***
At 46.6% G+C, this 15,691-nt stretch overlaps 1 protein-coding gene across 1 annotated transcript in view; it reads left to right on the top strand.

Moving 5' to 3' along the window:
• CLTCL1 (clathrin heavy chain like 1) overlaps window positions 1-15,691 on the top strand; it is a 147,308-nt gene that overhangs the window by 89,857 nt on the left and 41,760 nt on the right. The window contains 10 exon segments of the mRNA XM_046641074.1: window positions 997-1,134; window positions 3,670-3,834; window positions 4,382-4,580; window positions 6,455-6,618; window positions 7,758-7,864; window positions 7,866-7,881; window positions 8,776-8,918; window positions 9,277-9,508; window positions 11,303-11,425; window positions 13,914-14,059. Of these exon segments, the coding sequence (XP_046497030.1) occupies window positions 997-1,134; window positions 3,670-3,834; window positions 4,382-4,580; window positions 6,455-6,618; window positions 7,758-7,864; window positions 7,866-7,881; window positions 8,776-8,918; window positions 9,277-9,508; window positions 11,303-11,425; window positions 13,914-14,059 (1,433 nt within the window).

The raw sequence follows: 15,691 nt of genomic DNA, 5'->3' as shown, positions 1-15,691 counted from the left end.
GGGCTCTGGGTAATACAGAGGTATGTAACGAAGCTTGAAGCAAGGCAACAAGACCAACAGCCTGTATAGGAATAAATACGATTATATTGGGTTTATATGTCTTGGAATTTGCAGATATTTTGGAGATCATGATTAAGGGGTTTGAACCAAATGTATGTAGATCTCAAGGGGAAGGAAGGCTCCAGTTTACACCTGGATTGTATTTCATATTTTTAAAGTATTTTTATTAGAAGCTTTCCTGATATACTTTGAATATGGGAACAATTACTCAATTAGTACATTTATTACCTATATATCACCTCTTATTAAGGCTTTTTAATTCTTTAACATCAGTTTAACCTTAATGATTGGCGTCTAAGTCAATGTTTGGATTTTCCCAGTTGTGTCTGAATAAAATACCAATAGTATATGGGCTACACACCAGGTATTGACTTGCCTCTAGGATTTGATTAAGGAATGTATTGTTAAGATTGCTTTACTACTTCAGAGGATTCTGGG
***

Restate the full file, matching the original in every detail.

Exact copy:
At 46.6% G+C, this 15,691-nt stretch overlaps 1 protein-coding gene across 1 annotated transcript in view; it reads left to right on the top strand.

Moving 5' to 3' along the window:
• CLTCL1 (clathrin heavy chain like 1) overlaps window positions 1-15,691 on the top strand; it is a 147,308-nt gene that overhangs the window by 89,857 nt on the left and 41,760 nt on the right. The window contains 10 exon segments of the mRNA XM_046641074.1: window positions 997-1,134; window positions 3,670-3,834; window positions 4,382-4,580; window positions 6,455-6,618; window positions 7,758-7,864; window positions 7,866-7,881; window positions 8,776-8,918; window positions 9,277-9,508; window positions 11,303-11,425; window positions 13,914-14,059. Of these exon segments, the coding sequence (XP_046497030.1) occupies window positions 997-1,134; window positions 3,670-3,834; window positions 4,382-4,580; window positions 6,455-6,618; window positions 7,758-7,864; window positions 7,866-7,881; window positions 8,776-8,918; window positions 9,277-9,508; window positions 11,303-11,425; window positions 13,914-14,059 (1,433 nt within the window).

The raw sequence follows: 15,691 nt of genomic DNA, 5'->3' as shown, positions 1-15,691 counted from the left end.
GGGCTCTGGGTAATACAGAGGTATGTAACGAAGCTTGAAGCAAGGCAACAAGACCAACAGCCTGTATAGGAATAAATACGATTATATTGGGTTTATATGTCTTGGAATTTGCAGATATTTTGGAGATCATGATTAAGGGGTTTGAACCAAATGTATGTAGATCTCAAGGGGAAGGAAGGCTCCAGTTTACACCTGGATTGTATTTCATATTTTTAAAGTATTTTTATTAGAAGCTTTCCTGATATACTTTGAATATGGGAACAATTACTCAATTAGTACATTTATTACCTATATATCACCTCTTATTAAGGCTTTTTAATTCTTTAACATCAGTTTAACCTTAATGATTGGCGTCTAAGTCAATGTTTGGATTTTCCCAGTTGTGTCTGAATAAAATACCAATAGTATATGGGCTACACACCAGGTATTGACTTGCCTCTAGGATTTGATTAAGGAATGTATTGTTAAGATTGCTTTACTACTTCAGAGGATTCTGGG